3 Training Icebreakers That Don’t Suck


Okay, kids. We’re going to kick off this blog post with an exercise to get to know one another a little better. Let’s do the tried-and-true icebreaker “3 Truths and a Lie”.

Yes, now.

(Did you think I was kidding?)

I’m going to share 4 statements about myself – three of these statements are true, but one is a lie. Below, in the comments, you’re going to try to guess which of these 4 statements is the lie. I know you know how this works! Here we go:

1. I graduated 20 years ago, but I still hold a school record in swimming at my high school.

2. I have a crippling fear of hamsters.

3. I have been to 45 of the 50 states.

4. I own over 100 pairs of shoes.

How well do you think you know your friendly phase(two)learning blogger? Tell me what you think. I’ll give you a day or so to add your comment, and then I’ll confess which one is the lie.

Icebreakers can be a great way to kick off a training session. But I’ll admit, I have been using this same “3 Truths and a Lie” exercise for oh-so-many years. So many years, that I’m surprised no one has ever called me out for using repeat material… ;)

I know other icebreakers, but sometimes in a pinch, it’s just easier to stick with what you know will work.

Earlier today, a non-trainer friend of mine leveraged the power of Facebook to crowd-source some icebreaker ideas for an upcoming meeting (social learning, anyone??). Naturally, I was intrigued. I offered her a couple of no-prep icebreaker ideas that I’ve used in the past, and thought I’d share them with you all here.

1) “Common Ground”

Divide into small groups of 3-5 people, have each group list as many things as they can think of that EVERYONE has in common – “We are all the youngest sibling in our families,” “We are all wearing black shoes,” “None of us have been to South America” – etc. Give them about 3 minutes. It’s always fun to see what they come up with.

2) “Combined Experience”

This is quick – you can split into small groups or stay in a large group. Everyone shares how many years of professional experience they have (or years with the company, whatever is relevant for the group), then add the individual years together to get your “combined experience” total. If you’re in small groups, you can have fun with “veterans” vs “rookies”, etc. If there is time, people can share a little about their professional background or experience.

I got both of these ideas quite some time ago from my good friends at Langevin – check out their blog for more great tips!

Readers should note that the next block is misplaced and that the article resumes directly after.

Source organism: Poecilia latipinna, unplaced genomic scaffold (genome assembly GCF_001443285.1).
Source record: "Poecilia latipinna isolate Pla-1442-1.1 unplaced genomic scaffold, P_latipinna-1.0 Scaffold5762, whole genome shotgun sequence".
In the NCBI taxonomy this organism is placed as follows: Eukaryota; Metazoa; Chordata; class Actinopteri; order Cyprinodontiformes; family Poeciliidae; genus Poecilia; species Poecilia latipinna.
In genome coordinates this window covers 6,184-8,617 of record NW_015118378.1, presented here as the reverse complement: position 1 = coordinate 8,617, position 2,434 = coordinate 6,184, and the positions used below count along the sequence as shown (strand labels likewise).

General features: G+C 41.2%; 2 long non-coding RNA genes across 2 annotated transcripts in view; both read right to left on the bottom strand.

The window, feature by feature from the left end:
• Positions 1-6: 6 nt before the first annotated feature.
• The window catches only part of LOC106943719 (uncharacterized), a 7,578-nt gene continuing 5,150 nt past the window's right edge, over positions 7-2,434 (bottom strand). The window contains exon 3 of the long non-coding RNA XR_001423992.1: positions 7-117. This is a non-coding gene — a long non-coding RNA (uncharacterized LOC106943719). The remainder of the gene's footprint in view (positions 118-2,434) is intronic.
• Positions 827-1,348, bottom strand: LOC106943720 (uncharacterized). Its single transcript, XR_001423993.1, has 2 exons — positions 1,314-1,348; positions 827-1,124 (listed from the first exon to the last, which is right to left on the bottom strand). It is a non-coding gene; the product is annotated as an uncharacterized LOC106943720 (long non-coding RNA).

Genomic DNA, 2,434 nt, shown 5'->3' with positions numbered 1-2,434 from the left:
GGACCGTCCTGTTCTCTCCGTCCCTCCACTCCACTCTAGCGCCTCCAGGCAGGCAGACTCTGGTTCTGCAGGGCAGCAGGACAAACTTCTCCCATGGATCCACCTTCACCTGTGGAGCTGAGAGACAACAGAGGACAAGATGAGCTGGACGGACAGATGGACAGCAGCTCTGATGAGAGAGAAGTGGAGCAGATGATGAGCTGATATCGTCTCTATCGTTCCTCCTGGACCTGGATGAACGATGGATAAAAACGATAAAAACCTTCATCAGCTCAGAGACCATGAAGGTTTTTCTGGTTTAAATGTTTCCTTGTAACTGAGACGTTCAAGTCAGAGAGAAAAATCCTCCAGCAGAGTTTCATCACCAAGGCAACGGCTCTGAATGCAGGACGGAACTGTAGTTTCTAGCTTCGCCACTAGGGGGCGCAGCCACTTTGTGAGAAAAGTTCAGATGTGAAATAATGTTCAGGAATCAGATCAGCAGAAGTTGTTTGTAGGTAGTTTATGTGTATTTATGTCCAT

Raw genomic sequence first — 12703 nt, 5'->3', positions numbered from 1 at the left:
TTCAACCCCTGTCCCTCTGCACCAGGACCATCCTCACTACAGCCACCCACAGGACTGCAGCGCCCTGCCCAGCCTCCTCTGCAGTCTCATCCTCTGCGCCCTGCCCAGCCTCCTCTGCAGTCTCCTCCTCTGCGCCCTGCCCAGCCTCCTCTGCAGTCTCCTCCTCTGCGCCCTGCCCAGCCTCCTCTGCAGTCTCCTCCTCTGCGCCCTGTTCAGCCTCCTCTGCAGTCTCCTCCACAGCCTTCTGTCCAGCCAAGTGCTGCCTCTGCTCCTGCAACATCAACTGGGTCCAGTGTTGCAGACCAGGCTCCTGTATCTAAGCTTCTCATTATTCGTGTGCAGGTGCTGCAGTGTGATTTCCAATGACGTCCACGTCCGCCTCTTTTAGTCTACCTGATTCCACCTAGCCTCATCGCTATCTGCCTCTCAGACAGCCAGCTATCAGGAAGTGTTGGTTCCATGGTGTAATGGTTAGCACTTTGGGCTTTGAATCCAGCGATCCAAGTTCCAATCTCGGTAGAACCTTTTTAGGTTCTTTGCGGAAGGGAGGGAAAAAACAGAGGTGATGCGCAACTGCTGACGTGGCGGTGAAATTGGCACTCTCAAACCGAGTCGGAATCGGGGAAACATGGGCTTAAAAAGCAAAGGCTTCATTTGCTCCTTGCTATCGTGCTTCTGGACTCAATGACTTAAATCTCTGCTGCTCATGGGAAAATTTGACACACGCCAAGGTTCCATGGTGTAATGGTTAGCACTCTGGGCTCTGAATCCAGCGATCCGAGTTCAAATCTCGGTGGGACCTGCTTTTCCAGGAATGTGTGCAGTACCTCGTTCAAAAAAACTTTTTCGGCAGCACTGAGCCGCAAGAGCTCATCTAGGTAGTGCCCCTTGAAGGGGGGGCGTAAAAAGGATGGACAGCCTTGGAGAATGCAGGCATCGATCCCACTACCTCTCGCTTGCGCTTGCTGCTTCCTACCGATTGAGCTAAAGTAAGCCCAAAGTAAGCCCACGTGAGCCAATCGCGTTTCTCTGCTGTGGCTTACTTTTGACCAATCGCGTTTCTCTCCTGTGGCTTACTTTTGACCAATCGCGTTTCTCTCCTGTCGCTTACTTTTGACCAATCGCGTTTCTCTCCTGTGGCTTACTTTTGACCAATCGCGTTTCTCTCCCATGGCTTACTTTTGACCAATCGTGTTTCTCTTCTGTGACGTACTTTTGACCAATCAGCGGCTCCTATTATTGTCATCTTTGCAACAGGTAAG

For the third icebreaker that doesn’t suck, I modified this from one of the crowd-sourced suggestions on my friend’s Facebook status:

3) “What’s for Dinner?”

As you do introductions, everyone gives their basic information, but then also shares their favorite restaurant. If you have a group of locals, you might come up with some great tips on new places to try. If the group is geographically diverse, it gives a neutral glimpse into others’ cultures and interests. Either way, people typically enjoy talking about food.

And you call it “What’s for Dinner?” because chances are you’ll be craving something yummy by the time the exercise is over…

These are easy to use. Honestly, a good icebreaker should require little-to-no advance preparation. As facilitators, we should always have an arsenal of good icebreakers and energizers to utilize in our sessions. What are your go-to exercises? After you guess what my “lie” is, please share an icebreaker idea in the comments below. Because as you know, facilitators are constantly on the lookout for new ideas…

Preferably ones that don’t suck.

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24 thoughts on “3 Training Icebreakers That Don’t Suck

  1. Brian Washburn says:

    I think you’ve been to more than 45 states.

    When it comes to icebreakers, my go-to is generally the 6-word memoir, or write a quick haiku about yourself (or the topic at hand).

    Congrats on the shout out from ASTD.

    • Michelle says:

      Hey Brian…thanks for sharing and for the congrats! Haikus are awesome. Great idea! As for my “lie”, I just shared the results in a new post. You’ll have to check it out to learn if you were right or not. :)

      • Brian Washburn says:

        That’s funny – I always use “I’ve been to all 50 states” as my one lie! Unfortunately, I’m in Washington state, so bringing you here to facilitate wouldn’t do anything for your goal of getting to OR or AK or any of the other three states.

  2. Michelle says:

    Yep, I was able to check Washington off my list a few years back…I was on a long-term training project with Microsoft and spent quite a bit of time in Redmond and Bellevue. Love it out there!

  3. Anne Bulstrode says:

    I do a lot of Management and Teambuilding training using Personality Dimensions/True Colors and my go to icebreaker for this type of training is People Bingo – where everyone gets a bingo card with different insights into people’s personalities (i.e. I am a true romantic, I am a deep thinker, I am extremely organized, I love to compete).

    Everyone gets up and moving and has to find other people in the room that will allow them to complete a line on their bingo card.

    I find this one great because it gets people moving and talking and it is also related to the content of the program. It could easily be adapted to any subject matter. I got this one when I became a certified Personality Dimensions trainer.